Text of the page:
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Priam, king of Troy:
Hector,
Troilus,
Paris,

bis Sons.
Deiphobus,
Helenus,
Æneas,

} Trojan Commanders.
Antenor,
Calchas, a Trojan priest, taking part with the Greeks.
Pandarus, Uncle to Cressida.
Margarelon, a bastard son of Priam.
Agamemnon, the Grecian General:
Menelaus, his brother.
Achilles,
Ajax,
Ulysses,

Grecian Commanders. Nestor, Diomedes, Patroclus, Thersites, a deformed and scurrilous Grecian. Alexander, servant to Cressida. Servant to Troilus; Servant to Paris; Servant to

Diomedes.

Helen, wife to Menelaus.
Andromache, wife to Hector.
Cassandra, daughter to Priam; a Prophetess.
Cressida, daughter to Calchas.

Trojan and Greek Soldiers, and Attendants. SCENE, Troy, and the Grecian Camp before it.

TROILUS AND CRESSIDA.

ACT I.

SCENE I.

Troy. Before Priam's Palace.

Enter TROILUS arm’d, and PANDARUS.

Tro. Call here my varlet, I'll unarm again :
Why should I war without the walls of Troy,
That find such cruel battle here within?
Each Trojan, that is master of his heart,
Let him to field; Troilus, alas ! hath none.

Pan. Will this geer ne'er be mended? 3
Tro. The Greeks are strong, and skilful to their

strength, Fierce to their skill, and to their fierceness valiant; But I am weaker than a woman's tear,

2 - my varlet,] This word anciently fignified a servant or footman to a knight or warrior. So, Holinshed, speaking of the battle of Agincourt: “ diverse were releeved by their varlets, and conveied out of the field.” Again, in an ancient epitaph in the church-yard of saint Nicas at Arras :

Cy gift Hakin et son varlet,
« Tout dis-armé et tout di-pret,

“ Avec son espé et falloche,” &c. Steevens. Concerning the word varlet, see Recherches historiques sur les cartes à jouer. Lyon, 1757. p. 61. M. C. Tutet.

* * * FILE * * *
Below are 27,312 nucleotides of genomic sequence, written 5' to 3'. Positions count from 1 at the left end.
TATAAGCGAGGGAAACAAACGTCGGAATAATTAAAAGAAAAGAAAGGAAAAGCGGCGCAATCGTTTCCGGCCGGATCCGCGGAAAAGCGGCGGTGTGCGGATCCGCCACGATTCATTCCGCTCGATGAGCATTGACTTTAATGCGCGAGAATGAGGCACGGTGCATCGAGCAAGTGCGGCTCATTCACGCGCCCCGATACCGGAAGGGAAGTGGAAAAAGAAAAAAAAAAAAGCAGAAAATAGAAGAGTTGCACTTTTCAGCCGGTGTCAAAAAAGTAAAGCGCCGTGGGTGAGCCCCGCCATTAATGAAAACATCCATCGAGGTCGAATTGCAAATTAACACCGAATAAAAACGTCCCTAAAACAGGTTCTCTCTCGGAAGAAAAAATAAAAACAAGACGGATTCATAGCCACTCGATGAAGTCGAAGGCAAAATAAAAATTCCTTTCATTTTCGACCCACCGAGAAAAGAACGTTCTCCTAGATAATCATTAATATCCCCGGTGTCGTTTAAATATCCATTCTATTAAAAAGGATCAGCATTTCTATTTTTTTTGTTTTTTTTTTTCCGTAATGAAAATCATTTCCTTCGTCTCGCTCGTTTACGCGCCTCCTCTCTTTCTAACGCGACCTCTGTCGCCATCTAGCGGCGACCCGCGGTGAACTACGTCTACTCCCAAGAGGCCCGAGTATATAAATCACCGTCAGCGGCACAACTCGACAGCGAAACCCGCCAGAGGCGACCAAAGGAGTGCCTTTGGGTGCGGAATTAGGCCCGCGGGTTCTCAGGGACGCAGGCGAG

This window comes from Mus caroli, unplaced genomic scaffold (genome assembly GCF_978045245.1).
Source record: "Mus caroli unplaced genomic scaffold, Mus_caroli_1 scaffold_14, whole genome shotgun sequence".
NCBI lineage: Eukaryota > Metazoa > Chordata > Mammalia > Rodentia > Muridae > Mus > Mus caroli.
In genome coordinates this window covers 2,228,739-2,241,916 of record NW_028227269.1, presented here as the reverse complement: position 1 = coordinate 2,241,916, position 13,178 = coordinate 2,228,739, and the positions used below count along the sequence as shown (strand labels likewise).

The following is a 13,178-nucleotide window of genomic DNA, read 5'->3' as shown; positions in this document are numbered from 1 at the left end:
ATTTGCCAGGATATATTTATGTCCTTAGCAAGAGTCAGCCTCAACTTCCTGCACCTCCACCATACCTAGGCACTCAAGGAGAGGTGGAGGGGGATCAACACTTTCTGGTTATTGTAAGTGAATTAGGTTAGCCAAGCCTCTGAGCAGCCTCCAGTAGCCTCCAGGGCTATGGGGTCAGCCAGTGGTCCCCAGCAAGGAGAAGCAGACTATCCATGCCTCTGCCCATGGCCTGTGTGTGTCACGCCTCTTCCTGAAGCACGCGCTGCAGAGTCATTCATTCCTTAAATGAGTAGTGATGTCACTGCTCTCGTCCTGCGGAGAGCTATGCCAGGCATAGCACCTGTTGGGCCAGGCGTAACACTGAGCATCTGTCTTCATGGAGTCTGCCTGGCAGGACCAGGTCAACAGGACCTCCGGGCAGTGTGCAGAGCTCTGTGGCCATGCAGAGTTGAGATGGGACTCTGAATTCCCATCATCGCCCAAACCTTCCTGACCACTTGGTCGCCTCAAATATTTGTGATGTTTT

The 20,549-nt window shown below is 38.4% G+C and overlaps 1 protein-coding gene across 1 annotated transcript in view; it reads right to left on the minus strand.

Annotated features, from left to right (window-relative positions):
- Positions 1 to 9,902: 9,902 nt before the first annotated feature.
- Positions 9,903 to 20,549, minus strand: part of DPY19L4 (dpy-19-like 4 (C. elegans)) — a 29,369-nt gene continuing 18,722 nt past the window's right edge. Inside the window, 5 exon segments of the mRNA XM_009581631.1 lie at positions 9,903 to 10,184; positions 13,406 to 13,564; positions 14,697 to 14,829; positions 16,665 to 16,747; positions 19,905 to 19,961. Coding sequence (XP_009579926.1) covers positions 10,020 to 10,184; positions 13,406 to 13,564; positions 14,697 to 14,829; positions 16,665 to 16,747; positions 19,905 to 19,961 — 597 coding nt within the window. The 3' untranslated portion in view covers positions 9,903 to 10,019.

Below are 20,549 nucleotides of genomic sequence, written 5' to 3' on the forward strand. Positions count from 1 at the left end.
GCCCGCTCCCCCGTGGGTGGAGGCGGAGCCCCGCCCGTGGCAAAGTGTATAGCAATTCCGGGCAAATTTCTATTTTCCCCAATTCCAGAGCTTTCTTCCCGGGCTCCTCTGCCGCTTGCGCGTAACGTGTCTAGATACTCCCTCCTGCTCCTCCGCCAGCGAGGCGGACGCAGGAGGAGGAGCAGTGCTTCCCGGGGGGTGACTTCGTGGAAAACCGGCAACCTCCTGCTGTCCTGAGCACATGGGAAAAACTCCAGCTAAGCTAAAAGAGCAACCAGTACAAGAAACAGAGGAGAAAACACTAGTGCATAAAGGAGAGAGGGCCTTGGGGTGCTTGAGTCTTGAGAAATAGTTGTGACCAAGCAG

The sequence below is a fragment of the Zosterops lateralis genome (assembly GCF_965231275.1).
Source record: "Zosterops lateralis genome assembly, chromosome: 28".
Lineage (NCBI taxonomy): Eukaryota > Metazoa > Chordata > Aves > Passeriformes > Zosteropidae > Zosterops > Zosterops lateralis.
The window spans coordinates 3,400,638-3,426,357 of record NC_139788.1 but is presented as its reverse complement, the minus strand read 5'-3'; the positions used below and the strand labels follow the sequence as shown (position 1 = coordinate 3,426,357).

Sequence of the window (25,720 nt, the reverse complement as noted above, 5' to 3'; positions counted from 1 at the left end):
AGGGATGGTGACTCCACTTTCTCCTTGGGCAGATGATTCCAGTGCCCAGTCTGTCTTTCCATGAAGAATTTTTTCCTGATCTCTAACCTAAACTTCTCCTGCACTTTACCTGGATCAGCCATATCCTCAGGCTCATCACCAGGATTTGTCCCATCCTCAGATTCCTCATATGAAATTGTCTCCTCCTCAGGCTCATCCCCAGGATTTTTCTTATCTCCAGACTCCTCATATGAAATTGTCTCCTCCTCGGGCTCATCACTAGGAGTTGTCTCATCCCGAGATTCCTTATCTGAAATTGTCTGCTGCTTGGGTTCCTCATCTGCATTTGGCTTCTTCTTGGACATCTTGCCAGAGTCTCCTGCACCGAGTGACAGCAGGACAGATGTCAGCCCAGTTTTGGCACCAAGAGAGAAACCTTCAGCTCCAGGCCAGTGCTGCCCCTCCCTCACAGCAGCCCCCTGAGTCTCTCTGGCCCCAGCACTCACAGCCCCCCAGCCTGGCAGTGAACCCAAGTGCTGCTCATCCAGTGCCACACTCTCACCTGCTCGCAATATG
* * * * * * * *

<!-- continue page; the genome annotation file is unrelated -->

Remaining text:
3 Will this geer ne'er be mended?] There is somewhat proverbial in this question, which I likewise meet with in the Interlude of King Darius, 1565: Wyll not yet

this
geere

be amended,
" Nor

your

sinful acts corrected ?" STEEVENS. -skilful to their strength, &c.] i. e. in addition to their strength. The same phraseology occurs in Macbeth. See Vol. VII. P: 330, n. 5.

STEEVENS.

Tamer than sleep, fonder than ignorance;
Less valiant than the virgin in the night,
And skill-lesss as unpractis'd infancy.

Pan. Well, I have told you enough of this: for my part, I'll not meddle nor make no further. He, that will have a cake out of the wheat, must tarry the grinding.

Tro. Have I not tarry'd ?

Pan. Ay, the grinding; but you must tarry the bolting.

Tro. Have I not tarry'd ?

Pan. Ay, the bolting; but you must tarry the leavening.

Tro. Still have I tarry’d.

Pan. Ay, to the leavening: but here's yet in the word-hereafter, the kneading, the making of the cake, the heating of the oven, and the baking; nay, you must stay the cooling too, or you may chance to burn your lips.

Tro. Patience herself, what goddess e'er she be, Doth lesser blench” at sufferance than I do. At Priam's royal table do I fit; And when fair Cressid comes into my thoughts,

4

- fonder-] i. e. more weak, or foolish. See Vol. V. p. 483, n. 7. MALONE.

5 And skill-lefs &c.] Mr. Dryden, in his alteration of this play, has taken this speech as it stands, except that he has changed Skill-lefs to artless, not for the better, because skill-less refers to skill and skilful. JOHNSON.

6 Doth leffer blench-] To blench is to shrink, start, or fly off. So, in Hamlet :

if he but blench,

course
Again, in The Pilgrim, by Beaumont and Fletcher:

men that will not totter,
“ Nor blench much at a bullet." STEEVENS,

« I know my

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So, traitor !-when she comes !When is the

thence? 1 Pan. Well, she look'd yesternight fairer than ever I saw her look; or any woman else.